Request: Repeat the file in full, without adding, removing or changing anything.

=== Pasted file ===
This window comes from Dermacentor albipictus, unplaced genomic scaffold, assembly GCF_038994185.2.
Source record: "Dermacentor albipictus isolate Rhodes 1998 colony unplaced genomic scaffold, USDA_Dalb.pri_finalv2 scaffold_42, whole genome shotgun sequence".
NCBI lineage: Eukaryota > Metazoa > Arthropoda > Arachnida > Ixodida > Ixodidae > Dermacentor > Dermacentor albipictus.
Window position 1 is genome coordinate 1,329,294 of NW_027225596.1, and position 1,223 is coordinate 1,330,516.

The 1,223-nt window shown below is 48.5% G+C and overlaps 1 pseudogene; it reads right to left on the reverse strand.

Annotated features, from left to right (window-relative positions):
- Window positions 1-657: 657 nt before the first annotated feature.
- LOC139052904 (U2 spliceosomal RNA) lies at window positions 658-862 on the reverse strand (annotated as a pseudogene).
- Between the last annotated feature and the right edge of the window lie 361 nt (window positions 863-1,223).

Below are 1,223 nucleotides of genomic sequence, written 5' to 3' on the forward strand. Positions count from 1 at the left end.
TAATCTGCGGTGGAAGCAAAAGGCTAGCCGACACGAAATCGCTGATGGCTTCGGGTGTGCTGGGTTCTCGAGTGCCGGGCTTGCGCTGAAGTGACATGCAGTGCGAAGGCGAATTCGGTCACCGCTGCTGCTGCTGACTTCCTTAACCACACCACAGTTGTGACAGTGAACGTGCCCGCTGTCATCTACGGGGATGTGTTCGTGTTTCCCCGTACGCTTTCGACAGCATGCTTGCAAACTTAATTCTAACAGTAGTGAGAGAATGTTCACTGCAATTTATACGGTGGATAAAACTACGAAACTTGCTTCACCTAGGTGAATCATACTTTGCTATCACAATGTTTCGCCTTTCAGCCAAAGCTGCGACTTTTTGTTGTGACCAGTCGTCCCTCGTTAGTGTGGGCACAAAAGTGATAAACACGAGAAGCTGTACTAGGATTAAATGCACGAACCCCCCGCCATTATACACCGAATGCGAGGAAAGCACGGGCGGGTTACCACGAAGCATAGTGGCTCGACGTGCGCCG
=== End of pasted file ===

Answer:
This window comes from Dermacentor albipictus, unplaced genomic scaffold, assembly GCF_038994185.2.
Source record: "Dermacentor albipictus isolate Rhodes 1998 colony unplaced genomic scaffold, USDA_Dalb.pri_finalv2 scaffold_42, whole genome shotgun sequence".
NCBI lineage: Eukaryota > Metazoa > Arthropoda > Arachnida > Ixodida > Ixodidae > Dermacentor > Dermacentor albipictus.
Window position 1 is genome coordinate 1,329,294 of NW_027225596.1, and position 1,223 is coordinate 1,330,516.

The 1,223-nt window shown below is 48.5% G+C and overlaps 1 pseudogene; it reads right to left on the reverse strand.

Annotated features, from left to right (window-relative positions):
- Window positions 1-657: 657 nt before the first annotated feature.
- LOC139052904 (U2 spliceosomal RNA) lies at window positions 658-862 on the reverse strand (annotated as a pseudogene).
- Between the last annotated feature and the right edge of the window lie 361 nt (window positions 863-1,223).

Below are 1,223 nucleotides of genomic sequence, written 5' to 3' on the forward strand. Positions count from 1 at the left end.
TAATCTGCGGTGGAAGCAAAAGGCTAGCCGACACGAAATCGCTGATGGCTTCGGGTGTGCTGGGTTCTCGAGTGCCGGGCTTGCGCTGAAGTGACATGCAGTGCGAAGGCGAATTCGGTCACCGCTGCTGCTGCTGACTTCCTTAACCACACCACAGTTGTGACAGTGAACGTGCCCGCTGTCATCTACGGGGATGTGTTCGTGTTTCCCCGTACGCTTTCGACAGCATGCTTGCAAACTTAATTCTAACAGTAGTGAGAGAATGTTCACTGCAATTTATACGGTGGATAAAACTACGAAACTTGCTTCACCTAGGTGAATCATACTTTGCTATCACAATGTTTCGCCTTTCAGCCAAAGCTGCGACTTTTTGTTGTGACCAGTCGTCCCTCGTTAGTGTGGGCACAAAAGTGATAAACACGAGAAGCTGTACTAGGATTAAATGCACGAACCCCCCGCCATTATACACCGAATGCGAGGAAAGCACGGGCGGGTTACCACGAAGCATAGTGGCTCGACGTGCGCCG